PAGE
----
Two years ago, when it (the JET report), suddenly appeared on the internet, she was no longer using her married name, but her maiden name of Jones - and he says 'many people didn't realise it was the same person'.
Old colleagues in Nottinghamshire remember Judith Dawson as one says 'a rather sloppy person dashing about with files under one arm and shopping bag in the other' At that time Judith seemed to be a typically busy, ordinary working woman with children ' with too much on her mind to be very jolly'.
Then suddenly, ritual or satanic abuse became a talking point; and says one former social worker colleague, 'it seemed to take her over and she became quite obsessive about it. She became a very different person'./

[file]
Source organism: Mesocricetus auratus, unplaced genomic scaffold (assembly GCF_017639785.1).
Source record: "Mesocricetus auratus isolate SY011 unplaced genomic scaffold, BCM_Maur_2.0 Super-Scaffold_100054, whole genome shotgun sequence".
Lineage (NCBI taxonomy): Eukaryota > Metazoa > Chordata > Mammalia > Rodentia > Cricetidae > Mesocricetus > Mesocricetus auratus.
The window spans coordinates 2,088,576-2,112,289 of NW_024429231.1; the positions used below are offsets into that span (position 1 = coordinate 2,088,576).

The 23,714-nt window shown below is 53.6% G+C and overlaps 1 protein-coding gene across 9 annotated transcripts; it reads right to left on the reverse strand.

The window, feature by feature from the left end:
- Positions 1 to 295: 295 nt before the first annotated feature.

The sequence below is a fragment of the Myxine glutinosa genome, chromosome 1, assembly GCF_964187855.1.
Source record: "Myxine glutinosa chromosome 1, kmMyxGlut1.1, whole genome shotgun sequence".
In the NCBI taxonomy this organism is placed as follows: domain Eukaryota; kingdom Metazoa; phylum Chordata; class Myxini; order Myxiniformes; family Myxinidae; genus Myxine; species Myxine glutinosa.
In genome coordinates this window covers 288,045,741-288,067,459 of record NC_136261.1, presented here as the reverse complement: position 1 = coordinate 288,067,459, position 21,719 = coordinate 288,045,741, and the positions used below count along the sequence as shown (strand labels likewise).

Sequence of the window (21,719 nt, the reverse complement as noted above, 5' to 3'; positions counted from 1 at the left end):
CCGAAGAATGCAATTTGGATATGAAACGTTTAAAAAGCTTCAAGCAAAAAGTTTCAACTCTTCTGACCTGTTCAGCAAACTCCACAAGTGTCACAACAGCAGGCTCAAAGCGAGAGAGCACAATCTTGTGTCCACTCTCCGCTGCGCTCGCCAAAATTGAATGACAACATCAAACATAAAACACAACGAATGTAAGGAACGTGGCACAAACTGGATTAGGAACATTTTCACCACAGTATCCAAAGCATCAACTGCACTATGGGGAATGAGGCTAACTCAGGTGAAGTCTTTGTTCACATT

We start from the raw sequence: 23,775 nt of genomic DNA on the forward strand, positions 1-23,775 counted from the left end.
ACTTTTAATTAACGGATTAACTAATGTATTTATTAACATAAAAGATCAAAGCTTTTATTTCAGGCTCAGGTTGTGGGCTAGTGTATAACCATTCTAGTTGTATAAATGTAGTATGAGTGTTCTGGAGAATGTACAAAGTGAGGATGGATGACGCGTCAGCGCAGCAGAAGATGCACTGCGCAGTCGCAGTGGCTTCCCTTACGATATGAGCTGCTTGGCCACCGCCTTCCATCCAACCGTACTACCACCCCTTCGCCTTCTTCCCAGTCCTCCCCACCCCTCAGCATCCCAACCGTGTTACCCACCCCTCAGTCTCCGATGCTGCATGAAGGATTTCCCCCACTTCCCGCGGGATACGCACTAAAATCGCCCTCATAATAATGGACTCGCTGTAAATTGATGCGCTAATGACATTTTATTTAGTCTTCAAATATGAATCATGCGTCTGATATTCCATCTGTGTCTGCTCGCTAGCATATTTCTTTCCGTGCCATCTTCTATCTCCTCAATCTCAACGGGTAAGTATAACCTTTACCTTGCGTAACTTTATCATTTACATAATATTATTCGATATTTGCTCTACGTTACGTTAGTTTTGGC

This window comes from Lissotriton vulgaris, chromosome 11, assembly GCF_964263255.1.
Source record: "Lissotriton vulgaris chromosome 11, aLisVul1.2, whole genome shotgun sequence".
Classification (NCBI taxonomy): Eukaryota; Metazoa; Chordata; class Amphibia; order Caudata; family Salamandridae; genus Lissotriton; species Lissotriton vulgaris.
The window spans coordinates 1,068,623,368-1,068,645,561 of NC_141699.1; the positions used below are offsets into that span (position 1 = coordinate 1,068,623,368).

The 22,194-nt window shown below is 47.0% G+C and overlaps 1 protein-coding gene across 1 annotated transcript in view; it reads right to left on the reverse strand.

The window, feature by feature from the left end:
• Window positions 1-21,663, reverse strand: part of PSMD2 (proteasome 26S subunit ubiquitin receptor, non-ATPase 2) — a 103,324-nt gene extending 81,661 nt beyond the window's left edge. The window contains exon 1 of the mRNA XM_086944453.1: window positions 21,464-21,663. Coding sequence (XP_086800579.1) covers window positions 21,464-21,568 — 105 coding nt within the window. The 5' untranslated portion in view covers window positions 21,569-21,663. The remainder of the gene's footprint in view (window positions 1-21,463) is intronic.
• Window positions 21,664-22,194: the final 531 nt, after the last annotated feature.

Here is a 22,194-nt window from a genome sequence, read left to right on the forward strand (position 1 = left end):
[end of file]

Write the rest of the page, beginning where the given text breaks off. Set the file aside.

More different, perhaps than colleagues realised. For at about that time journalist Bea Campbell who had been writing about the alleged satanic abuse in the Orkneys - where social workers arriving at dawn had taken children away from innocent parents- arrived to write about what was happening in Nottingham. Judith was able to tell her. (SAFF Ed: Click here to see background on Bea Campbell's media campaign to try and convince the public that Satanic Ritual Abuse exists)
Precisely at what point Judith Dawson left her husband Brendan whom she married in 1972 is not clear. But before very long the two women were not only fuelling each other's fixation with ritual abuse - and collaborating to produce articles discussing its presence in Nottingham as proven fact - but were being talked of as an 'item'.